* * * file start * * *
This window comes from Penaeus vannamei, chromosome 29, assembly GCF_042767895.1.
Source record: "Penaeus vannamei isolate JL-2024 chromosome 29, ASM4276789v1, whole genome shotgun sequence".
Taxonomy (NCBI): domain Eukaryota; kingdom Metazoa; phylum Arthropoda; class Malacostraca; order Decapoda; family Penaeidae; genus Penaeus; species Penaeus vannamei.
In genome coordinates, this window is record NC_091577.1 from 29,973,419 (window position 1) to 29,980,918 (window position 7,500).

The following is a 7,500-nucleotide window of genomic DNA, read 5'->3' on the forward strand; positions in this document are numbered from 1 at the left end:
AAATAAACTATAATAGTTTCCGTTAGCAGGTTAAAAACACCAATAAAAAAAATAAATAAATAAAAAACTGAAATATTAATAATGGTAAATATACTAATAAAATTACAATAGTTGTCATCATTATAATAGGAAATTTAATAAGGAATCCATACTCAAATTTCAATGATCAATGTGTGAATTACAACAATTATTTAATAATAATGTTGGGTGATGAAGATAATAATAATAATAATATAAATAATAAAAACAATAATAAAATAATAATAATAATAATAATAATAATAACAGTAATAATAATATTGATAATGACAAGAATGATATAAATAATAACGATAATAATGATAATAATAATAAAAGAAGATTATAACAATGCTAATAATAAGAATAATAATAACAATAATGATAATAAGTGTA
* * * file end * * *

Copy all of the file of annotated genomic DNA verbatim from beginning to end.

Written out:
This window comes from Penaeus vannamei, chromosome 29, assembly GCF_042767895.1.
Source record: "Penaeus vannamei isolate JL-2024 chromosome 29, ASM4276789v1, whole genome shotgun sequence".
Taxonomy (NCBI): domain Eukaryota; kingdom Metazoa; phylum Arthropoda; class Malacostraca; order Decapoda; family Penaeidae; genus Penaeus; species Penaeus vannamei.
In genome coordinates, this window is record NC_091577.1 from 29,973,419 (window position 1) to 29,980,918 (window position 7,500).

The following is a 7,500-nucleotide window of genomic DNA, read 5'->3' on the forward strand; positions in this document are numbered from 1 at the left end:
AAATAAACTATAATAGTTTCCGTTAGCAGGTTAAAAACACCAATAAAAAAAATAAATAAATAAAAAACTGAAATATTAATAATGGTAAATATACTAATAAAATTACAATAGTTGTCATCATTATAATAGGAAATTTAATAAGGAATCCATACTCAAATTTCAATGATCAATGTGTGAATTACAACAATTATTTAATAATAATGTTGGGTGATGAAGATAATAATAATAATAATATAAATAATAAAAACAATAATAAAATAATAATAATAATAATAATAATAATAACAGTAATAATAATATTGATAATGACAAGAATGATATAAATAATAACGATAATAATGATAATAATAATAAAAGAAGATTATAACAATGCTAATAATAAGAATAATAATAACAATAATGATAATAAGTGTA